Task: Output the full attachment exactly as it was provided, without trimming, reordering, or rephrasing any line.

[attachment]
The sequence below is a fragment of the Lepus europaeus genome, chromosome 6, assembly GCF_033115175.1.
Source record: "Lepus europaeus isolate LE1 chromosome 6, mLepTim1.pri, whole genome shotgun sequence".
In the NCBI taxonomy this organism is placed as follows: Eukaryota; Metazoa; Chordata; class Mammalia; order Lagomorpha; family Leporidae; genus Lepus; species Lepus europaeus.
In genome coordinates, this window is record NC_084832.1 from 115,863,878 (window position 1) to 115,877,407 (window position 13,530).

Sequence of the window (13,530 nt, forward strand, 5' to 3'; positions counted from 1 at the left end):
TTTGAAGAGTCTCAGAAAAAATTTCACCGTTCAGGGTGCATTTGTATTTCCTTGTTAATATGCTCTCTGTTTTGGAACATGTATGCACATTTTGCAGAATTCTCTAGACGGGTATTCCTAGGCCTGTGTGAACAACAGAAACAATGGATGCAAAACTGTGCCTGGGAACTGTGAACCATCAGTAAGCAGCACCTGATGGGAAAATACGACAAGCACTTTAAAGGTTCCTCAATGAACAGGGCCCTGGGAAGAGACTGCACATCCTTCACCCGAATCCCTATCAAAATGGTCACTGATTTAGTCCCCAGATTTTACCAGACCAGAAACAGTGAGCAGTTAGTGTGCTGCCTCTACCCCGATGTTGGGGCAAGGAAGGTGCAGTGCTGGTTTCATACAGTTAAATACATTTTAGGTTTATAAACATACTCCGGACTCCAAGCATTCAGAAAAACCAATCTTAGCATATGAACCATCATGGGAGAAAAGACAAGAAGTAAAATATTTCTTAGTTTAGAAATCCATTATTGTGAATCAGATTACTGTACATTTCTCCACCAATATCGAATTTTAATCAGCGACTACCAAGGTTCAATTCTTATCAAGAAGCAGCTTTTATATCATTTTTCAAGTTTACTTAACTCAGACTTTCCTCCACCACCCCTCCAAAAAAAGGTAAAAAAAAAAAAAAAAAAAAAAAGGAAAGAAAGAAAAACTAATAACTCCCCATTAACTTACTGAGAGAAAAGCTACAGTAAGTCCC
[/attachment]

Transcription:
The sequence below is a fragment of the Lepus europaeus genome, chromosome 6, assembly GCF_033115175.1.
Source record: "Lepus europaeus isolate LE1 chromosome 6, mLepTim1.pri, whole genome shotgun sequence".
In the NCBI taxonomy this organism is placed as follows: Eukaryota; Metazoa; Chordata; class Mammalia; order Lagomorpha; family Leporidae; genus Lepus; species Lepus europaeus.
In genome coordinates, this window is record NC_084832.1 from 115,863,878 (window position 1) to 115,877,407 (window position 13,530).

Sequence of the window (13,530 nt, forward strand, 5' to 3'; positions counted from 1 at the left end):
TTTGAAGAGTCTCAGAAAAAATTTCACCGTTCAGGGTGCATTTGTATTTCCTTGTTAATATGCTCTCTGTTTTGGAACATGTATGCACATTTTGCAGAATTCTCTAGACGGGTATTCCTAGGCCTGTGTGAACAACAGAAACAATGGATGCAAAACTGTGCCTGGGAACTGTGAACCATCAGTAAGCAGCACCTGATGGGAAAATACGACAAGCACTTTAAAGGTTCCTCAATGAACAGGGCCCTGGGAAGAGACTGCACATCCTTCACCCGAATCCCTATCAAAATGGTCACTGATTTAGTCCCCAGATTTTACCAGACCAGAAACAGTGAGCAGTTAGTGTGCTGCCTCTACCCCGATGTTGGGGCAAGGAAGGTGCAGTGCTGGTTTCATACAGTTAAATACATTTTAGGTTTATAAACATACTCCGGACTCCAAGCATTCAGAAAAACCAATCTTAGCATATGAACCATCATGGGAGAAAAGACAAGAAGTAAAATATTTCTTAGTTTAGAAATCCATTATTGTGAATCAGATTACTGTACATTTCTCCACCAATATCGAATTTTAATCAGCGACTACCAAGGTTCAATTCTTATCAAGAAGCAGCTTTTATATCATTTTTCAAGTTTACTTAACTCAGACTTTCCTCCACCACCCCTCCAAAAAAAGGTAAAAAAAAAAAAAAAAAAAAAAAGGAAAGAAAGAAAAACTAATAACTCCCCATTAACTTACTGAGAGAAAAGCTACAGTAAGTCCC